When funding becomes this tight the first move from most Boards is try and reduce hospitals’ biggest expenditure — staffing levels. As part of a staffing review last year Barts Health removed or down-banded 600 nursing posts and hundreds more administrative staff. This has the effect of increasing the workload for the remaining staff, weakening morale and increasing stress, which inevitably leads to a poorer quality of care for patients. As permanent staff leave, the gaps are plugged by agency staff who are less likely to know the hospital well and often require more time for tasks. More time is spent booking and chasing staffing agencies and further increasing overall staffing costs.
This exact scenario happened at South London NHS Trust in 2012. In response to financial difficulties at the trust the government sent in administrators who recommended that the A&E department of a neighbouring hospital at Lewisham be closed. The idea behind this is that more patients would then travel to South London NHS Trust hospitals; since a hospital gets paid for “patient activity”, this would increase its income and reduce the financial problems it was facing. There were no problems with the financial status or quality of care provided at Lewisham and this was not a decision made by clinicians based on population need, but instead a decision made by accountants to balance the books.
Understandably there was huge public outrage and protests at this decision. The Campaign to Save Lewisham Hospital eventually took the government to court and won their case that closing a well performing hospital was not lawful and Lewisham A&E remains open today.
However, the next time a local community get this kind of treatment from the government they will have no way of fighting back. Clause 118 means that administrators now have the power to close health services in the vicinity of a hospital that is facing financial difficulty.
You may think that it would be the Health Secretary’s responsibility to protect a good hospital. Yet, amongst the vast chaos of the 2012 Health and Social Care Act, a small clause was changed that radically altered their responsibilities.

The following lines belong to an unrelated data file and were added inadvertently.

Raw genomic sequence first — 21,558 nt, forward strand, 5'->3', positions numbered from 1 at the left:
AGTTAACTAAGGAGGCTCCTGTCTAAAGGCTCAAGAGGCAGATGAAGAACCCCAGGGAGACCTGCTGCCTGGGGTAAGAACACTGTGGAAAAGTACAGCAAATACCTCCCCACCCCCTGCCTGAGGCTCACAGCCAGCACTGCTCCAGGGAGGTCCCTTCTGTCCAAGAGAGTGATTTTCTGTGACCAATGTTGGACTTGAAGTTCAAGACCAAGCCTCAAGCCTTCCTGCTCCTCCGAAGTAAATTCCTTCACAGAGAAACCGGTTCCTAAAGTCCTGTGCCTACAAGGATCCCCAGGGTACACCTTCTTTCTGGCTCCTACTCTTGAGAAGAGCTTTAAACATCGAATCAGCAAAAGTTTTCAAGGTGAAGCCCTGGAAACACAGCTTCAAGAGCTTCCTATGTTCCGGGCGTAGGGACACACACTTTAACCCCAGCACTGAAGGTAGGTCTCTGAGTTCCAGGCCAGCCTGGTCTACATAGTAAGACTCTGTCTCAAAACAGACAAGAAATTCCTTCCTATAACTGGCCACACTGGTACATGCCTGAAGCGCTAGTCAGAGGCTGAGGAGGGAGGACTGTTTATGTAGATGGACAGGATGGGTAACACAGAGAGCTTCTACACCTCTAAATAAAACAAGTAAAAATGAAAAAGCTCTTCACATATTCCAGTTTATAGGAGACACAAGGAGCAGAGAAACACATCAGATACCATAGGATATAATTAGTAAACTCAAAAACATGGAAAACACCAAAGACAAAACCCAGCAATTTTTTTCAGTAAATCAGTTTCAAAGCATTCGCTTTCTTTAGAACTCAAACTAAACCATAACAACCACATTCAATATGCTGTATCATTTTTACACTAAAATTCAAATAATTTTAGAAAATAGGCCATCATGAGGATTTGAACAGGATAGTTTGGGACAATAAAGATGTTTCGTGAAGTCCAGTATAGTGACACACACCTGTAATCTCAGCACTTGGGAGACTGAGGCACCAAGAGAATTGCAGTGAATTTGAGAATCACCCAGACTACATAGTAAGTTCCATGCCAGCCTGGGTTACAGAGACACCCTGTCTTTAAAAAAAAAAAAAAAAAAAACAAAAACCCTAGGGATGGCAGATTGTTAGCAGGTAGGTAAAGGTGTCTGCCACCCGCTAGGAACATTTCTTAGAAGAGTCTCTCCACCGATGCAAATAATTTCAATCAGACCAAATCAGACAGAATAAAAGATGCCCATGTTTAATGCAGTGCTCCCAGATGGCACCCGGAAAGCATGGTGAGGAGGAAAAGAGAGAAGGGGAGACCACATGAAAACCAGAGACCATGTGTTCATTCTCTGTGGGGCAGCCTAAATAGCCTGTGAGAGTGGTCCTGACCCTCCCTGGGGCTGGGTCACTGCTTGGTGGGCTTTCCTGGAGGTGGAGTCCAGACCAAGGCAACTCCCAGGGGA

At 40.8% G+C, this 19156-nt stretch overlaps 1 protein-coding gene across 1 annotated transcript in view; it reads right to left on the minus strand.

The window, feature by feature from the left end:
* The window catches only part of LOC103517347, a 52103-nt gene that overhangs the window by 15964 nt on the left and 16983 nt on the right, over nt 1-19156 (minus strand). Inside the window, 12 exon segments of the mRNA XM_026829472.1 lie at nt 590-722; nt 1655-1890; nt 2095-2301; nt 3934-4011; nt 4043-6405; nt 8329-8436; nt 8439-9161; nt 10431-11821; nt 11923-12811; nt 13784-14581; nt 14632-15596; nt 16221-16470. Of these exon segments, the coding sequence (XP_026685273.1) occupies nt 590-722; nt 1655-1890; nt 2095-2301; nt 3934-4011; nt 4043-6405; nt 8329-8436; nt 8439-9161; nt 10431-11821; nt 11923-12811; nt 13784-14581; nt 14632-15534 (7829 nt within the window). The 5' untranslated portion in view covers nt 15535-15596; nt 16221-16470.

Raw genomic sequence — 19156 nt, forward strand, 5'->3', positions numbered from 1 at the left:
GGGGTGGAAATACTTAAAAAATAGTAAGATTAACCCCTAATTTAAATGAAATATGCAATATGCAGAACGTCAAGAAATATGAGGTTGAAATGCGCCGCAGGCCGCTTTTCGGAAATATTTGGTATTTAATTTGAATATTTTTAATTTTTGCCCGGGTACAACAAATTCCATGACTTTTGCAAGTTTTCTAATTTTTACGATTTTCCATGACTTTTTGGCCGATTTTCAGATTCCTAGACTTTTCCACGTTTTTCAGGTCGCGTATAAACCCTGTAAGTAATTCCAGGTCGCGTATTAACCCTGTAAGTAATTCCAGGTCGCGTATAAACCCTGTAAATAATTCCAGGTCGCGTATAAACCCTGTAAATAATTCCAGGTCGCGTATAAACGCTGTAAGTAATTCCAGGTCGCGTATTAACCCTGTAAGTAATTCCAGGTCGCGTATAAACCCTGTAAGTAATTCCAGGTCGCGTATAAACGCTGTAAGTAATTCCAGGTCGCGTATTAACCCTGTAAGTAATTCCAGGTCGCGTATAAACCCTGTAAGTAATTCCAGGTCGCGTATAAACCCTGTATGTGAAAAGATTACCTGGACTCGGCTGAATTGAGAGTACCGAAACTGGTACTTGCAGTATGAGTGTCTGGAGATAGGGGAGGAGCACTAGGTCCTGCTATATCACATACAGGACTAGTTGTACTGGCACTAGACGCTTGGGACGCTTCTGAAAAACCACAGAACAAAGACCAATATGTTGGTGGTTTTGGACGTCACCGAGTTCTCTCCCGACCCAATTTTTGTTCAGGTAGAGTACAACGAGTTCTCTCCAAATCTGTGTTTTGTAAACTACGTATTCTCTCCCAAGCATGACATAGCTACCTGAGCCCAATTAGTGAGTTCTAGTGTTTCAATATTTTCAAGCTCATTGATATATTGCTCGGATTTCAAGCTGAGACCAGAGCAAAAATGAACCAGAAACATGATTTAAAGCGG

The Health Secretary used to be required to “provide or secure” a comprehensive health service, but now only has to “promote” one. While this may seem like a small change in language, it completely alters the legal framework in which the government works to provide healthcare across the UK. In its simplest form this largely requires Jeremy Hunt to say that the NHS is a good idea. Ultimately this strengthens the role of finance consideration in determining health service provision and removing the responsibility of the Health Secretary to ensure that all people can access healthcare equally.
Many NHS staff have been watching this happen in horror and protesting over the past 4 years. Angry doctors and nurses have protested outside parliament in the rain and the snow, and 50,000 people took part in a parade in support of the NHS at the Conservative party conference last year. Tony Benn once said “… there are two ways in which people are controlled. First of all frighten people and secondly, demoralise them”. The hard-working “angels in aprons” and “superstars in scrubs” have suffered both, through the annual real-terms cuts in pay and large-scale service reconfiguration and redundancies. Fewer staff now have the energy or motivation to speak out.
Part of the challenge is that technical changes like Clause 118 do not capture people’s imagination. While people can still visit their GP and local A&E free at the point of need the NHS’s underlying legal status may remain only a distant concern. However, if we see another Conservative-led government after the next election, there will certainly be a more aggressive programme of hospital closures to trim the size of the NHS. Undoubtedly, as finance becomes the primary way of determining health need, people will begin to be asked to pay when accessing hospital services. By this point however, it may be too late to protest.